THE INCREASING ROLE OF STATES IN WATER MANAGEMENT: THE WYOMING EXPERIENCE

The net effect of states providing large grants for water development is cheap water for some uses. The resulting low cost of water promotes and inefficient water-using policy rather than an efficient water-conserving policy. An alternative is for states to require project benefits to equal project costs and to limit grant size to identified public and secondary benefits. In this case project beneficiaries would pay for all project costs less identified public and secondary benefits, encouraging more efficient use of existing water supplies.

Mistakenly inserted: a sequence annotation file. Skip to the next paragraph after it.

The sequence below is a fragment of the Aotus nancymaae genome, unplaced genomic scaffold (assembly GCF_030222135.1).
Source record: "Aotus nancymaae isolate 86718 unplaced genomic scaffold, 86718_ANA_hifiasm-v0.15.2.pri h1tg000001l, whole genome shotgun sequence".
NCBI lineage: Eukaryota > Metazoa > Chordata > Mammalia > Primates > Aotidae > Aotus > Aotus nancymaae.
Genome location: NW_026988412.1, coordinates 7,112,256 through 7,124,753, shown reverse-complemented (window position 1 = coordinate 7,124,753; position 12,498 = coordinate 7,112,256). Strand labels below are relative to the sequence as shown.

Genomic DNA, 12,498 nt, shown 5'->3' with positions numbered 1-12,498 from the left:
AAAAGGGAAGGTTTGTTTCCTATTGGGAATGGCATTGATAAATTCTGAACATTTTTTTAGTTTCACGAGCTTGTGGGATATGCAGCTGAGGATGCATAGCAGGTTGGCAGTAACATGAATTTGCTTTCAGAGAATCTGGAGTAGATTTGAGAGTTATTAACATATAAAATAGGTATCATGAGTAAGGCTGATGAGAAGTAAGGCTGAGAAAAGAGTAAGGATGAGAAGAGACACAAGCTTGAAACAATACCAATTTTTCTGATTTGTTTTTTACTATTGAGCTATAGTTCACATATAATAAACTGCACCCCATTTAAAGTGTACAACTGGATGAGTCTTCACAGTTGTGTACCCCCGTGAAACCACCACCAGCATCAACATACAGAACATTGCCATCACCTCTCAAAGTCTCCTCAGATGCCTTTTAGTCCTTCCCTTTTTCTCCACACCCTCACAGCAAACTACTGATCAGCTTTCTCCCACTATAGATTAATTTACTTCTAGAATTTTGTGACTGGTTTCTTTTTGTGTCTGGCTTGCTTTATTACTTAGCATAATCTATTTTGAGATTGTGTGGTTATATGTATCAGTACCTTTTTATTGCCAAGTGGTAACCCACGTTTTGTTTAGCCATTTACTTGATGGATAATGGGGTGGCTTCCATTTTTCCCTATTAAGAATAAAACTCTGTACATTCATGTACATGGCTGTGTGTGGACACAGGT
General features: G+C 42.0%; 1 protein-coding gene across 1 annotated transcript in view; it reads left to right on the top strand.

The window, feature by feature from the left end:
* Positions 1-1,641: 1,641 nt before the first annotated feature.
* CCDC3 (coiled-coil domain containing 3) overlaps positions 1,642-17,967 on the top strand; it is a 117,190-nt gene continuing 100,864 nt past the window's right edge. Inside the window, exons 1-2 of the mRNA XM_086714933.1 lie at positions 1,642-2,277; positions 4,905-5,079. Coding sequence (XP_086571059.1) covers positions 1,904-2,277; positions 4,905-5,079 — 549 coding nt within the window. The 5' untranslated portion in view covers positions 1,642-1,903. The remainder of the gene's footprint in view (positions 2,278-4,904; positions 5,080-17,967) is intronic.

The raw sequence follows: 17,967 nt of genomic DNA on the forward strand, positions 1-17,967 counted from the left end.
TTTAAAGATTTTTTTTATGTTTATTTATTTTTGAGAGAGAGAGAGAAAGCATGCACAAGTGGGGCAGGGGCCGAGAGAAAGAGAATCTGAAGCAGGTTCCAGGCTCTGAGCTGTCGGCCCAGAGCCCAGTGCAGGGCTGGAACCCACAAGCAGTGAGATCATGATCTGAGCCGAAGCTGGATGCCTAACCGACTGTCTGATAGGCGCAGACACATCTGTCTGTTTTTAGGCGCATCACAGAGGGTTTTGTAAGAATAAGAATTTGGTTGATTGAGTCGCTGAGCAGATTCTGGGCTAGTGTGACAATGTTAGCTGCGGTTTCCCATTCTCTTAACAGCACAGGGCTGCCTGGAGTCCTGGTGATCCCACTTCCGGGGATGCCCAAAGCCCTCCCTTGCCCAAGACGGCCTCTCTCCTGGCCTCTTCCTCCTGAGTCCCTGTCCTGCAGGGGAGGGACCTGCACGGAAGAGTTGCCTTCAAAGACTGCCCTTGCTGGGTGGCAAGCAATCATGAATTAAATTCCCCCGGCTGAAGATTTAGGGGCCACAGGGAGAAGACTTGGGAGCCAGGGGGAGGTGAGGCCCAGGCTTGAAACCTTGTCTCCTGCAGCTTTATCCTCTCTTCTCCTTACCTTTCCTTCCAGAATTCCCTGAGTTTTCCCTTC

Issue Date:
1989-12
Publication Type:
Journal Article
PURL Identifier:
http://purl.umn.edu/32346
Published in:
Western Journal of Agricultural Economics, Volume 14, Number 2
Page range:
261-267
Total Pages:
7




 Record created 2017-04-01, last modified 2017-07-19

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